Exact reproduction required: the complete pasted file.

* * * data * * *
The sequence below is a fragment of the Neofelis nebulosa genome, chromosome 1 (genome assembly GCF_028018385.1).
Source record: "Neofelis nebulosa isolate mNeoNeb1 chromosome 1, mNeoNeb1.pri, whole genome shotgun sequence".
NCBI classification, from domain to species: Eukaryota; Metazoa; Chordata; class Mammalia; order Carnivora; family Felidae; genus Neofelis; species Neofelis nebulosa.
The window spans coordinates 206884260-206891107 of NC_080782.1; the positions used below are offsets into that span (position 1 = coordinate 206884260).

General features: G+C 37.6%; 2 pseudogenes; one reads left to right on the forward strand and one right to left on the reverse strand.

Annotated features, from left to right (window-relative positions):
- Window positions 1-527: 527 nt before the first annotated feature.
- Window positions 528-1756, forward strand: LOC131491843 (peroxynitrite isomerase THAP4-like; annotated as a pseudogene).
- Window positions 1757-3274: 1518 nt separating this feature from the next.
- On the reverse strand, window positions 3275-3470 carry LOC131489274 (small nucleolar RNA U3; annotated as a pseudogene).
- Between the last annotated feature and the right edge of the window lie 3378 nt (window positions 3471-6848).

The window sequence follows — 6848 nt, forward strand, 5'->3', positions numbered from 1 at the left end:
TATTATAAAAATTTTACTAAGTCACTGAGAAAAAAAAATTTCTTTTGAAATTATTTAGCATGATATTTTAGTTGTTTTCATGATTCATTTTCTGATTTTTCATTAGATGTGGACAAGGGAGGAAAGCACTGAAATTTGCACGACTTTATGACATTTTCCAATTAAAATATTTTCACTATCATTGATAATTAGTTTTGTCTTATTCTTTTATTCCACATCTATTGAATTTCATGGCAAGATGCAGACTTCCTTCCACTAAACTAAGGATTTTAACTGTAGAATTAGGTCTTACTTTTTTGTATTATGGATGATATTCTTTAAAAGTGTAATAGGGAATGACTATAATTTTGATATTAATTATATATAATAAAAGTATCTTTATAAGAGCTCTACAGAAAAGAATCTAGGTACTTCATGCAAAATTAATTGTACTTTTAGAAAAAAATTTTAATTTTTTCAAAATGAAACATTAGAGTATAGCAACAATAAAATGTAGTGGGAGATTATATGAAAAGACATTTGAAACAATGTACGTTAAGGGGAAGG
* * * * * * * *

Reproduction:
The sequence below is a fragment of the Neofelis nebulosa genome, chromosome 1 (genome assembly GCF_028018385.1).
Source record: "Neofelis nebulosa isolate mNeoNeb1 chromosome 1, mNeoNeb1.pri, whole genome shotgun sequence".
NCBI classification, from domain to species: Eukaryota; Metazoa; Chordata; class Mammalia; order Carnivora; family Felidae; genus Neofelis; species Neofelis nebulosa.
The window spans coordinates 206884260-206891107 of NC_080782.1; the positions used below are offsets into that span (position 1 = coordinate 206884260).

General features: G+C 37.6%; 2 pseudogenes; one reads left to right on the forward strand and one right to left on the reverse strand.

Annotated features, from left to right (window-relative positions):
- Window positions 1-527: 527 nt before the first annotated feature.
- Window positions 528-1756, forward strand: LOC131491843 (peroxynitrite isomerase THAP4-like; annotated as a pseudogene).
- Window positions 1757-3274: 1518 nt separating this feature from the next.
- On the reverse strand, window positions 3275-3470 carry LOC131489274 (small nucleolar RNA U3; annotated as a pseudogene).
- Between the last annotated feature and the right edge of the window lie 3378 nt (window positions 3471-6848).

The window sequence follows — 6848 nt, forward strand, 5'->3', positions numbered from 1 at the left end:
TATTATAAAAATTTTACTAAGTCACTGAGAAAAAAAAATTTCTTTTGAAATTATTTAGCATGATATTTTAGTTGTTTTCATGATTCATTTTCTGATTTTTCATTAGATGTGGACAAGGGAGGAAAGCACTGAAATTTGCACGACTTTATGACATTTTCCAATTAAAATATTTTCACTATCATTGATAATTAGTTTTGTCTTATTCTTTTATTCCACATCTATTGAATTTCATGGCAAGATGCAGACTTCCTTCCACTAAACTAAGGATTTTAACTGTAGAATTAGGTCTTACTTTTTTGTATTATGGATGATATTCTTTAAAAGTGTAATAGGGAATGACTATAATTTTGATATTAATTATATATAATAAAAGTATCTTTATAAGAGCTCTACAGAAAAGAATCTAGGTACTTCATGCAAAATTAATTGTACTTTTAGAAAAAAATTTTAATTTTTTCAAAATGAAACATTAGAGTATAGCAACAATAAAATGTAGTGGGAGATTATATGAAAAGACATTTGAAACAATGTACGTTAAGGGGAAGG